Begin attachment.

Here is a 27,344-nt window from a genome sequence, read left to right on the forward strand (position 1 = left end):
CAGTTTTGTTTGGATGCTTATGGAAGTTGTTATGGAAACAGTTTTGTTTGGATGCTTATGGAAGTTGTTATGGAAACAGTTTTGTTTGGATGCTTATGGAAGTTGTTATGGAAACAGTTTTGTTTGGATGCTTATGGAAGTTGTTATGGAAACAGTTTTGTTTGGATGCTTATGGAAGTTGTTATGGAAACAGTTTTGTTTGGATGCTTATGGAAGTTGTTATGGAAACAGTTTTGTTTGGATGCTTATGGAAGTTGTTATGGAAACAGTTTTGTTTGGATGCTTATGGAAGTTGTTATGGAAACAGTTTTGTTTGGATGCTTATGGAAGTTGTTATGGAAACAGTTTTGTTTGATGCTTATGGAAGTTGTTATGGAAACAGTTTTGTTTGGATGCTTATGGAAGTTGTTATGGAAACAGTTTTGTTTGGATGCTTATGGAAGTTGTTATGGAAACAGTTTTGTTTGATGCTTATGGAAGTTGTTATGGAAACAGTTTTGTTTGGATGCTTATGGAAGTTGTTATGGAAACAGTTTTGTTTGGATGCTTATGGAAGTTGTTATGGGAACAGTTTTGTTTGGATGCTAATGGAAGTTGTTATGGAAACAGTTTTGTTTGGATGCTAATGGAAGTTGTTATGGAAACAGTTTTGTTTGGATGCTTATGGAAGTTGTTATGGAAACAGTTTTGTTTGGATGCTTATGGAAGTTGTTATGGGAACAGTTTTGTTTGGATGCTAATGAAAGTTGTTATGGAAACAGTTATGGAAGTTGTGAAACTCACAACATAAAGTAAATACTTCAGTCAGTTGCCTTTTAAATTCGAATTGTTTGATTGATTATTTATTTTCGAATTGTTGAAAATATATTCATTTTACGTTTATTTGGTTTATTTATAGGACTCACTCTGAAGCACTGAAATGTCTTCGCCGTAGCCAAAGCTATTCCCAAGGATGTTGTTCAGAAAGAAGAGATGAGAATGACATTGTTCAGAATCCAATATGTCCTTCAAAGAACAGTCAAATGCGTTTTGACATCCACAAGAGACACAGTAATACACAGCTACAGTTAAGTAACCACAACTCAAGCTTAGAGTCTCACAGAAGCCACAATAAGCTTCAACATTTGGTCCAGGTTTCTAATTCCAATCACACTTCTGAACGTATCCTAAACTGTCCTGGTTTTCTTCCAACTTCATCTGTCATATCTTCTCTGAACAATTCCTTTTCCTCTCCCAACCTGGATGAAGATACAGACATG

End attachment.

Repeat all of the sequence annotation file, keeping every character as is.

Here is a 27,344-nt window from a genome sequence, read left to right on the forward strand (position 1 = left end):
CAGTTTTGTTTGGATGCTTATGGAAGTTGTTATGGAAACAGTTTTGTTTGGATGCTTATGGAAGTTGTTATGGAAACAGTTTTGTTTGGATGCTTATGGAAGTTGTTATGGAAACAGTTTTGTTTGGATGCTTATGGAAGTTGTTATGGAAACAGTTTTGTTTGGATGCTTATGGAAGTTGTTATGGAAACAGTTTTGTTTGGATGCTTATGGAAGTTGTTATGGAAACAGTTTTGTTTGGATGCTTATGGAAGTTGTTATGGAAACAGTTTTGTTTGGATGCTTATGGAAGTTGTTATGGAAACAGTTTTGTTTGGATGCTTATGGAAGTTGTTATGGAAACAGTTTTGTTTGATGCTTATGGAAGTTGTTATGGAAACAGTTTTGTTTGGATGCTTATGGAAGTTGTTATGGAAACAGTTTTGTTTGGATGCTTATGGAAGTTGTTATGGAAACAGTTTTGTTTGATGCTTATGGAAGTTGTTATGGAAACAGTTTTGTTTGGATGCTTATGGAAGTTGTTATGGAAACAGTTTTGTTTGGATGCTTATGGAAGTTGTTATGGGAACAGTTTTGTTTGGATGCTAATGGAAGTTGTTATGGAAACAGTTTTGTTTGGATGCTAATGGAAGTTGTTATGGAAACAGTTTTGTTTGGATGCTTATGGAAGTTGTTATGGAAACAGTTTTGTTTGGATGCTTATGGAAGTTGTTATGGGAACAGTTTTGTTTGGATGCTAATGAAAGTTGTTATGGAAACAGTTATGGAAGTTGTGAAACTCACAACATAAAGTAAATACTTCAGTCAGTTGCCTTTTAAATTCGAATTGTTTGATTGATTATTTATTTTCGAATTGTTGAAAATATATTCATTTTACGTTTATTTGGTTTATTTATAGGACTCACTCTGAAGCACTGAAATGTCTTCGCCGTAGCCAAAGCTATTCCCAAGGATGTTGTTCAGAAAGAAGAGATGAGAATGACATTGTTCAGAATCCAATATGTCCTTCAAAGAACAGTCAAATGCGTTTTGACATCCACAAGAGACACAGTAATACACAGCTACAGTTAAGTAACCACAACTCAAGCTTAGAGTCTCACAGAAGCCACAATAAGCTTCAACATTTGGTCCAGGTTTCTAATTCCAATCACACTTCTGAACGTATCCTAAACTGTCCTGGTTTTCTTCCAACTTCATCTGTCATATCTTCTCTGAACAATTCCTTTTCCTCTCCCAACCTGGATGAAGATACAGACATG